ST:  Is ‘everyday justice’ doable? Or are there just too many factors to consider in enacting personal change? What are some excuses you’ve heard to pursuing justice on a personal scale?

Julie: It all depends on what we mean by doable. Will one person make the world perfect all of a sudden just by changing her daily habits?  Of course not. But she will be part of a movement that starts us in the right direction. And her choices can make a real difference in the lives of individual people around the world. It can be easy to get overwhelmed by the magnitude of the issues out there or by thinking we have to change the world singlehandedly, but in truth it is just about each of us simply doing what we can – and that is doable. As far as excuses go, I’ve heard all sorts. On one hand, there are those who claim that protecting the bottom line of a corporation is more important than loving people. So they say that we shouldn’t work to improve wages or workplaces if that might mean less profit for corporations. Others though have bought into the clever lie that to shop ethically, eat sustainably, or be a conscious consumer is only for the rich and the elite. I fully admit that often food or clothing that is fairly made will cost more. As consumers we will have to assume the full cost of the stuff we buy instead of making the producers pay so we can have lower prices. In my mind, making the choice to be responsible and respectful isn’t elitist, but simply part of what it means to love our neighbor as ourselves. It may mean we will have to make sacrifices and consume less so that we can afford fairly produced goods, but even that (with a little effort) is doable for most people. I understand the excuses, and that seeking justice is daunting or even scary at times, but with a little creativity and a heart set on loving others, it is within anyone’s reach.

ST:  When does your book come out? Where do you recommend we purchase your book?

Julie: Everyday Justice comes out at the end of October. You can find the book at your favorite online bookstore, or visit a local bookstore in your area (they can always order a copy if it is not in stock). Or (and I probably shouldn’t say this, but oh well) if you’d like to share resources, request that your local library carry the book. And please feel free to share what you thought of the book by posting a review at amazon.com.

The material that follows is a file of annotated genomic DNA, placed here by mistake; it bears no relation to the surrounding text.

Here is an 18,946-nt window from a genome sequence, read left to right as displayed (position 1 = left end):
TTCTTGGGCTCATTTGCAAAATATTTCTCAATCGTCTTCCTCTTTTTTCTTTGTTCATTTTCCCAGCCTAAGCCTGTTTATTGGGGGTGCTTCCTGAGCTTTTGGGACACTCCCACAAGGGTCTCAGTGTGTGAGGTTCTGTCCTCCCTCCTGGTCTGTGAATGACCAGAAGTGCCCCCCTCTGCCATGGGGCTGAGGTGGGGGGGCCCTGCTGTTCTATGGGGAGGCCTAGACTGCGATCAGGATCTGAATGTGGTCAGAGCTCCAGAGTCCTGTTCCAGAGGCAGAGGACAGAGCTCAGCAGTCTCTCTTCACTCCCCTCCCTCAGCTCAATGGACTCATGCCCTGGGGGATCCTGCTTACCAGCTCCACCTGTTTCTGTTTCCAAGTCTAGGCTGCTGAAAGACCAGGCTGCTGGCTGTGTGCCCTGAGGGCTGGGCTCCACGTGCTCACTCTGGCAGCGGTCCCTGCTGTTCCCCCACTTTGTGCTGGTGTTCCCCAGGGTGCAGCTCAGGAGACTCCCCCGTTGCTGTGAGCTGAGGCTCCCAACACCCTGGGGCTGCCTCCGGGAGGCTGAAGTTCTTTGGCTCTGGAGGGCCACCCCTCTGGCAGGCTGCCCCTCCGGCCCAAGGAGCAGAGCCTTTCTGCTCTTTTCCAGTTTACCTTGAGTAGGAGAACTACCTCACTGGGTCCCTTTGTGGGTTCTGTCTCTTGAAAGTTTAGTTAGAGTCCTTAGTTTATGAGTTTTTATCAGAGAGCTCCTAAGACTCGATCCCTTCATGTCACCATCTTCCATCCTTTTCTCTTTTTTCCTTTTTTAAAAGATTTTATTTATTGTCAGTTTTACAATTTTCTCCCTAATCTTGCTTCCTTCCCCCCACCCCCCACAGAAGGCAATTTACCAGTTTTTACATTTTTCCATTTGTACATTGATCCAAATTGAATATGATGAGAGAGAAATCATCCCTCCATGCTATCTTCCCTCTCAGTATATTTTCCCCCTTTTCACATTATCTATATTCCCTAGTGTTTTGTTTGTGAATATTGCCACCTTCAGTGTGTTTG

ST:  What other resources can you recommend in pursuing a life of ‘everyday justice’?

I would first suggest taking time to understand the connection between faith and justice. Spend time reading what the Bible has to say about justice, and then observe how others have integrated justice into their Christian life. I find writers like Brian McLaren, Shane Claiborne, and Will Samson helpful in exploring the ways faith intersects with justice. I also recommend seeking out ways to be informed about justice issues in the world today. Alternative news sources like Democracy Now!, NPR, and even the BBC regularly report on justice issues.  Magazines like Sojourners or Ode Magazine are also good resources for discovering ways others are working to seek justice. For those who are interested in finding out more about the issues discussed in Everyday Justice and hearing the stories of everyday people seeking justice, I invite you to head over to EverydayJustice.net and join the conversation there.

————————————————————————————–

Resources:

JulieClawson.com

EverydayJustice.net

  • Hi Julie, I’ve run into you online at your blog, on other websites and on Twitter, but I honestly don’t know much about you. If I had just met you at a gathering or event of some kind, how would you introduce yourself and at what event would I most likely run into you?